The Simple Solution

There is an old joke about unnecessary complexity at NASA. The story goes that in the early stages of of the space program, NASA discovered that ball point pens would not work in zero gravity. NASA scientists spent a decade and huge amounts of money developing a pen that wrote not only in zero gravity, but on almost any surface, at extremely low temperatures, and in any position the astronaut holds it. The punch line is: the Russians used a pencil instead.

 
Warren Buffett and Charlie Munger, two of the most successful investors in history, are notorious for promoting the principles of simplicity. When looking at investment opportunities, they will place each deal into one of three buckets. In, Out, or Too Tough.  Any business that is not based on simple fundamentals will end up in the too tough bucket.  Here are a few ways you can apply the principles of simplicity to every day life:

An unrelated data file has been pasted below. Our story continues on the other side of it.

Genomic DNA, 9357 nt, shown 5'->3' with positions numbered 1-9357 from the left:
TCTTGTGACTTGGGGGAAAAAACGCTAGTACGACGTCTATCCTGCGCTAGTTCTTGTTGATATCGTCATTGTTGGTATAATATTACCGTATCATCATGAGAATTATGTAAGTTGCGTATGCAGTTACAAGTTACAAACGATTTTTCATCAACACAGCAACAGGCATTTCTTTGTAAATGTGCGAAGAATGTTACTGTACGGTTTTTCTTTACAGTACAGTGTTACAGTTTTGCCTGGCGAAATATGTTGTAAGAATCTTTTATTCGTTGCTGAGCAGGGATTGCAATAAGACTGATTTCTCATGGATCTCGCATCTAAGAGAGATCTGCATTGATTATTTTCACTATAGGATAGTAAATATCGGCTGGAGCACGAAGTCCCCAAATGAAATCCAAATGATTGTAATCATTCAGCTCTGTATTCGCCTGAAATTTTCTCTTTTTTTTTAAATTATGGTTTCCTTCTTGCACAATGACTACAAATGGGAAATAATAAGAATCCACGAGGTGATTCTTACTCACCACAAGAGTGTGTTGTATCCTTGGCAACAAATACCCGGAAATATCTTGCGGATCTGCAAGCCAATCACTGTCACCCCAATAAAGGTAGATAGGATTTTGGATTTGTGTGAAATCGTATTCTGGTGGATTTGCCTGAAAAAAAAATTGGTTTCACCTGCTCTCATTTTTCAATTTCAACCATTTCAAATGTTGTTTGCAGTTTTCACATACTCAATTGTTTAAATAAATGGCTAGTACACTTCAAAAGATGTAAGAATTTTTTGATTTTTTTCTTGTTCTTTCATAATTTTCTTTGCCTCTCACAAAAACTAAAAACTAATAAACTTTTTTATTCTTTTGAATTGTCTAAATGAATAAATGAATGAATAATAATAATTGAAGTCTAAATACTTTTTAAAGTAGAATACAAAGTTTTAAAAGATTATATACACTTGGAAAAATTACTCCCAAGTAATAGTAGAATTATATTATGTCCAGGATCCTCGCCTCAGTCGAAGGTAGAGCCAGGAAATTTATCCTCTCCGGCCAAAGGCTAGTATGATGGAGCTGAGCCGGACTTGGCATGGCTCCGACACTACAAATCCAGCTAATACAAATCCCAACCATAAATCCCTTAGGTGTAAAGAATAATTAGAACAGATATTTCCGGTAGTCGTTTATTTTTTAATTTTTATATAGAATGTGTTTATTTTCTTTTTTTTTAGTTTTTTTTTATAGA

1) When faced with a challenge or an opportunity, grab a white board and break the challenge down into its simplest form. At Swift Straw, we call this "Sorting It Out." I am always amazed at how much clarity and direction a 5 or 10 minute sort it out session can provide. 


2) If you find yourself stumped at the white board, take action with a few simple tests.  These are learning tests which are typically quick and inexpensive. With some of our recent packaging innovations, a day spent in the field testing our different ideas provided a tremendous amount of direction in a short period of time.


3) Always keep things as simple as possible and stay within your circle of competence.  This means that you should focus on things that you are well versed in. Warren Buffet and Charlie Munger proudly admit that many more opportunities go in the too tough bucket than in the in bucket. They know what they know, but more importantly they know what they don't know and stay away from those areas.


Next time you are working through something, try the simple solution.  And remember what Richard Branson says: "Any fool can make something complex, but it takes a genius to keep it simple."


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